Image by Matt Krueger
At a time where a story announcing that the iTunes store might carry Beatles music warrants coverage in The New York Times and new iPod shuffle colors creates a flurry of fuss across the blogosphere, the press seems to be paying markedly little attention to the brand-new Apple TV. On one hand the lack of attention makes sense — it's a souped-up wireless router. But on the other, given Apple's constant recognition in the media, shouldn't the fact that Apple put out a dud product be news?
The New York Times has mentioned the iPhone in 28 articles this year and Apple TV in five. The Wall Street Journal has written about the Apple TV twice, and the iPhone an astonishing 60 times. The Hollywood Reporter published some of the only negative coverage of the product… in the last two paragraphs of its story.
Let's take a look at what Apple did wrong on this one. According to my calculations, here are the major missteps in the Apple TV rollout:
The presumption that anyone interested in Apple TV would have a widescreen set isn't realistic. Less than 17% of U.S. households have HD-capable TVs, according to research done by Leichtman Research Group, and the entire HDTV industry has sold only 18.4 million televisions in the past four years, according to the NPD Group's retail tracking service. To put that number in perspective, Apple shipped 21 million iPods in the last three months of 2006 alone.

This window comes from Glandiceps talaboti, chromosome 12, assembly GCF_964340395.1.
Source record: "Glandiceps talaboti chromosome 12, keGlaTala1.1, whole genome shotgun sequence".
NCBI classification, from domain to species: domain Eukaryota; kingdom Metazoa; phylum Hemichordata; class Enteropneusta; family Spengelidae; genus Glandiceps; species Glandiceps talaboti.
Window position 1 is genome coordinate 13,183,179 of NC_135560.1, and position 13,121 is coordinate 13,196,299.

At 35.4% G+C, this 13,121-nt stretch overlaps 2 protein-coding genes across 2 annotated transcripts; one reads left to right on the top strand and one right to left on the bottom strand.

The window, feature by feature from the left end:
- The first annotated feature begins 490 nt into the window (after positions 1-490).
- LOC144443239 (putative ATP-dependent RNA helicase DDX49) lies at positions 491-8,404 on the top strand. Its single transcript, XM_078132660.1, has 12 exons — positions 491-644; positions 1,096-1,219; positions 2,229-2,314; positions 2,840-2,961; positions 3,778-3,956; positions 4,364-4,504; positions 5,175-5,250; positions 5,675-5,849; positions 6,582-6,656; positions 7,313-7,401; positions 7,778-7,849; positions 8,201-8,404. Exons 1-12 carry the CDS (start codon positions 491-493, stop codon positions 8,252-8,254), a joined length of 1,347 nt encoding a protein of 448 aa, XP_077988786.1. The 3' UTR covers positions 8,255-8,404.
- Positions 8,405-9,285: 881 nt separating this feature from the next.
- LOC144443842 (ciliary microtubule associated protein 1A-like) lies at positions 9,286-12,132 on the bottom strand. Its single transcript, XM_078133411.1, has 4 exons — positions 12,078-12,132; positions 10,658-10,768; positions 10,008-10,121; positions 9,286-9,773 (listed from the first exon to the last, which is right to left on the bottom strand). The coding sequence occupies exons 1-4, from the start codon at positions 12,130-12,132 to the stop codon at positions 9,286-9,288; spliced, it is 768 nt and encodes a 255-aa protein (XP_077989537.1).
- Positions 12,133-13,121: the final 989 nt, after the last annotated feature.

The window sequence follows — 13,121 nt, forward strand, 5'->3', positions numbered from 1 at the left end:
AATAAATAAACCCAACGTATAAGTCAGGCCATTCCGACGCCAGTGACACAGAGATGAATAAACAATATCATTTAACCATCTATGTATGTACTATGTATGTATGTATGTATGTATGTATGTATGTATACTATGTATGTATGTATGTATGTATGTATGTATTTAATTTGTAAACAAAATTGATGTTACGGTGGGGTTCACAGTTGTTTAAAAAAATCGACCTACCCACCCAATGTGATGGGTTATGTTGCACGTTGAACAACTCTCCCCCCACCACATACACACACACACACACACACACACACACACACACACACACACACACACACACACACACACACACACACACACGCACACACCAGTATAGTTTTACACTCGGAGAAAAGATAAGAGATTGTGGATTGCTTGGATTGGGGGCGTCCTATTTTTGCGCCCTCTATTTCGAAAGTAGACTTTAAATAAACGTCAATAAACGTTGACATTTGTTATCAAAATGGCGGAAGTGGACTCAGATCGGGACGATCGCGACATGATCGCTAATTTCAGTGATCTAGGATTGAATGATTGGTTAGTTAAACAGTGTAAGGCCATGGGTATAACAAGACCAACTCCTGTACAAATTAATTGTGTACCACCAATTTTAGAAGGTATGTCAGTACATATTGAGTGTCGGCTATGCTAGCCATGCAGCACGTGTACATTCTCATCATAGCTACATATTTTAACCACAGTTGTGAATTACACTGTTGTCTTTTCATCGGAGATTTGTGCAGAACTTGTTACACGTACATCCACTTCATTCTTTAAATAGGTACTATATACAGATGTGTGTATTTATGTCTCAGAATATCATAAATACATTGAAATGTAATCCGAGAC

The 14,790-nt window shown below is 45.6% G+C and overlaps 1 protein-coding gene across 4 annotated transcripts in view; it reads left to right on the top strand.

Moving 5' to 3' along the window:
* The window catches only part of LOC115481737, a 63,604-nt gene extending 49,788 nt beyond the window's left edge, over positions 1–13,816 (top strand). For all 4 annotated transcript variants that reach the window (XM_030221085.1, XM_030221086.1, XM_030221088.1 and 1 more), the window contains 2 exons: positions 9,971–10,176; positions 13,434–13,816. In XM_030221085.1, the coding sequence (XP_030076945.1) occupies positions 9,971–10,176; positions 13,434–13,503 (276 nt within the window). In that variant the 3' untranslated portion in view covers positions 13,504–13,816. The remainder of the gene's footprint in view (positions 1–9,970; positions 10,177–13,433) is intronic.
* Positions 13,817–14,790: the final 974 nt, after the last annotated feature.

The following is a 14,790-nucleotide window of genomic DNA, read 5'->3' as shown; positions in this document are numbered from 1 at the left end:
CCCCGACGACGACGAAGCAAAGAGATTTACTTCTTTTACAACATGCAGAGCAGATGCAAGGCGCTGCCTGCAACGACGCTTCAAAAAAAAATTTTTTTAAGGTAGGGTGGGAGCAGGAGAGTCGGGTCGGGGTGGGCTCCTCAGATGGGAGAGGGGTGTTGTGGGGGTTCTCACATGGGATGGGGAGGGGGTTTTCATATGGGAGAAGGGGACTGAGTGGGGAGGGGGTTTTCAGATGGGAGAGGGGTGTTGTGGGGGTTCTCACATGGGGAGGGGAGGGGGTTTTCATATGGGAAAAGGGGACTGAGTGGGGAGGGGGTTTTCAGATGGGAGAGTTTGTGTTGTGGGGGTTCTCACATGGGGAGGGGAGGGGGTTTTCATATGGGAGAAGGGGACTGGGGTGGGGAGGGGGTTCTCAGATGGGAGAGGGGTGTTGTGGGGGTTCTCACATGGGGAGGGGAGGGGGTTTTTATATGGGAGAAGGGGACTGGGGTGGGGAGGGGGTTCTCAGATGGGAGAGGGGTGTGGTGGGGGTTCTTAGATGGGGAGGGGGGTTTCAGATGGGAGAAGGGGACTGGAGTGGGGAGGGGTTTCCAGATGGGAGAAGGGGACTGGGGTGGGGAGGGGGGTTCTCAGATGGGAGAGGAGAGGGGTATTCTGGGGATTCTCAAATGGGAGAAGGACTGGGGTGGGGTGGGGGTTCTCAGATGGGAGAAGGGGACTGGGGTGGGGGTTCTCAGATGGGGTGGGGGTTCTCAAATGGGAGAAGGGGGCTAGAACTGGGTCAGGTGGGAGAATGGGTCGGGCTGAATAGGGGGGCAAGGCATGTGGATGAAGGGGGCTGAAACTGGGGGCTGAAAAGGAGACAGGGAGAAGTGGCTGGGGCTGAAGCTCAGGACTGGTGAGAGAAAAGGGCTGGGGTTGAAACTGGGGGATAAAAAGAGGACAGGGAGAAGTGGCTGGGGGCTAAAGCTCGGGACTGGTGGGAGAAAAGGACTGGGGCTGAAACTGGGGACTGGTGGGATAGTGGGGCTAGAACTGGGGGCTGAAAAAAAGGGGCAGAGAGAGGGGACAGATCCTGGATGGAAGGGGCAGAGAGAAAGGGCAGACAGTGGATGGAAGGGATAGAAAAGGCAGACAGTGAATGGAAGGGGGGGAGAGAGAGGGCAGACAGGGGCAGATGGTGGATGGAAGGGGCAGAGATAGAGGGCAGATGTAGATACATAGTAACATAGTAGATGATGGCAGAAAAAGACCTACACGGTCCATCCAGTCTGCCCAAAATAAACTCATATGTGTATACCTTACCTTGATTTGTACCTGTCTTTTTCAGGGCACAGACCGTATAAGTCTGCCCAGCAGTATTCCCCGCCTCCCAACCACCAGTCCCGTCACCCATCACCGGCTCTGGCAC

Yes, there are surely a few TV owners who have widescreen, non-HD televisions, but the truth is that most consumers, including yours truly, still have regular old tube sets with squarish screens. I couldn't use Apple TV if I wanted to. Apple could have made its product more accessible by including standard-def outputs (it has only component-video and HDMI connectors) and letting the user control the aspect ratio, but by trying to make things "easy," they've alienated a big chunk of the TV-watching population.
The product makes even less sense when you realize that Apple downloads aren't high-def. They're 640 x 480 pixels, about the same quality (a little inferior) as a regular DVD. At this size, the Apple TV can hold around 50 hours of programming. But if the iTunes store ever starts selling HD material — and it'll have to eventually — then Apple TV would suddenly be able to store 6 to 10 hours of video of a time, depending on how it's compressed.
One might counter that the Apple TV is for streaming and not just for storage. But Apple recommends that you copy movies to the Apple TV instead of streaming them: the company understands that wireless screening with broadband is not a flawless proposition.
What does my dream Apple TV look like? Something that really is easy to use out of the box. Something that's compatible with most of the nation's televisions. A product that allows users to send non-iTunes movies to the television. Oh, and since Apple TV is scheduled to come out this month, it should be Vista-compatible. So far, it's not.
What would I like to hear from the media? Less radio silence.